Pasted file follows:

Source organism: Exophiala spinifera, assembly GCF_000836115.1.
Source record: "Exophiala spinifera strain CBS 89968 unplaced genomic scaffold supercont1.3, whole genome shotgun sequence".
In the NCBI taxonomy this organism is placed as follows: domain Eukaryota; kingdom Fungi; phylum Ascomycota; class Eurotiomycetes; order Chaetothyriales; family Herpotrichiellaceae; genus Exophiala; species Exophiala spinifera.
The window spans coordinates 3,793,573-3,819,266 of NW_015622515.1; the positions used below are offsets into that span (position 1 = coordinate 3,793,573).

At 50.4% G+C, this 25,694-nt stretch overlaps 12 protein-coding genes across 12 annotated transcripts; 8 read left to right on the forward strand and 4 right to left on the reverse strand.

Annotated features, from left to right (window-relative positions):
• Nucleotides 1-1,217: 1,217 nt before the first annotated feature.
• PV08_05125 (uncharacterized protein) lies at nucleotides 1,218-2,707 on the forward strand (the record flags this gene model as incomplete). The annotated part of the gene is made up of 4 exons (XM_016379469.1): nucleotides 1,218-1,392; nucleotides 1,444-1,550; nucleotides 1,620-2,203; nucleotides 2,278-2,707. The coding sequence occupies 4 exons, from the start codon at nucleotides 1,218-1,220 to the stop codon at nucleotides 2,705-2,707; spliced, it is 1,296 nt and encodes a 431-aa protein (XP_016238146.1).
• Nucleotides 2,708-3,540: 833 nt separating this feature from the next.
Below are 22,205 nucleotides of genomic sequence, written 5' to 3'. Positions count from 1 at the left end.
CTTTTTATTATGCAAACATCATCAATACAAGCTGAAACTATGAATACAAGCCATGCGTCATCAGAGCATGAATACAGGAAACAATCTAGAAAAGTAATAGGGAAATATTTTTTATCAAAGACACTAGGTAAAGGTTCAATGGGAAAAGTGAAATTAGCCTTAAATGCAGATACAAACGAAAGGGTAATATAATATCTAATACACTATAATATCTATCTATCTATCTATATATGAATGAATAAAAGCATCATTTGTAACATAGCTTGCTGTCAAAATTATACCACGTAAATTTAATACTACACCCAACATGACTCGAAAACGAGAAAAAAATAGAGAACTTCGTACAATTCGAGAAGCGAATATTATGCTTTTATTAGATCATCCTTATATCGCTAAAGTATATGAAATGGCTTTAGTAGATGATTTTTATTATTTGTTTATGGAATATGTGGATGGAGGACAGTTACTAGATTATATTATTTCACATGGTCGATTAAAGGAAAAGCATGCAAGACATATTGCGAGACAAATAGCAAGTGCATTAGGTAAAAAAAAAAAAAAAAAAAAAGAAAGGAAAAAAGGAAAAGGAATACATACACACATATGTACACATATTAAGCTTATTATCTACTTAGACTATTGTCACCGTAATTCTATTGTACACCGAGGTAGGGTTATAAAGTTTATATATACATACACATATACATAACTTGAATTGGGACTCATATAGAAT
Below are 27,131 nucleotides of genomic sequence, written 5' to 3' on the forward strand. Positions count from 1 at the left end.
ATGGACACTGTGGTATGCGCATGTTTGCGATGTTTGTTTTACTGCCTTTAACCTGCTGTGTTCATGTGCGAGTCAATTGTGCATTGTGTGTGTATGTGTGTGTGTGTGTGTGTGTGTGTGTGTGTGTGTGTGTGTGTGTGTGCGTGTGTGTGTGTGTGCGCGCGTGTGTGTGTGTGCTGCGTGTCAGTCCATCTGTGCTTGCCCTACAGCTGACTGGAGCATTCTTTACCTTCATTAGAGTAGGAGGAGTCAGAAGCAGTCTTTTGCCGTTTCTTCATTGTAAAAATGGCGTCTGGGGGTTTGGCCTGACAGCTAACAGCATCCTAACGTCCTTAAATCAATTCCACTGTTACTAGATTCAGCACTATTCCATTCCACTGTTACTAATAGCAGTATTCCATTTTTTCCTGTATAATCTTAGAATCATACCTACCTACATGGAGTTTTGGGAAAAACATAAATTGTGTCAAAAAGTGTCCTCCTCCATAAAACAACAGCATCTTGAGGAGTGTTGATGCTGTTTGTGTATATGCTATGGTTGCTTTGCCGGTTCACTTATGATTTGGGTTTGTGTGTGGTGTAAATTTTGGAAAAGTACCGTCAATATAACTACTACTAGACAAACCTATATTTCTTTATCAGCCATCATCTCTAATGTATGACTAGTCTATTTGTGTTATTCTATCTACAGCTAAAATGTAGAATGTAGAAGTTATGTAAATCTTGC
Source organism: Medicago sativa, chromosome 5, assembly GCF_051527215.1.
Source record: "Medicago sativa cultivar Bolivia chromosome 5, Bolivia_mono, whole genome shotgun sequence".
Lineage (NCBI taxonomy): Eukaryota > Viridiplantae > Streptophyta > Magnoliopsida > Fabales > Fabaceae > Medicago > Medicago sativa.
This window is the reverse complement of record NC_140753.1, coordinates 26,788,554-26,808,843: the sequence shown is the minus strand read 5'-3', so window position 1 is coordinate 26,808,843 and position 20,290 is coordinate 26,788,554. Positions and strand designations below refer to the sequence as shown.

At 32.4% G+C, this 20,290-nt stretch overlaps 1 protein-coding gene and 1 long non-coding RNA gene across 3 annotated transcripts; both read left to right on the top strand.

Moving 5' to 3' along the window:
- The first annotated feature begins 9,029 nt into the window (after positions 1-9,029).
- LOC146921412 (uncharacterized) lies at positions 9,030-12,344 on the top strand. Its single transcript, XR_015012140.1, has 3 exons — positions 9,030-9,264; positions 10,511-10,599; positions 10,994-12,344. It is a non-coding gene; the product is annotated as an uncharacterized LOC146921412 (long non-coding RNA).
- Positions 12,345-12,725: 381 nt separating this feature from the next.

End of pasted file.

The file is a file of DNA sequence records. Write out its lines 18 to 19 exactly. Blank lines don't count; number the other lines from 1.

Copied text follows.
At 32.4% G+C, this 20,290-nt stretch overlaps 1 protein-coding gene and 1 long non-coding RNA gene across 3 annotated transcripts; both read left to right on the top strand.

Moving 5' to 3' along the window: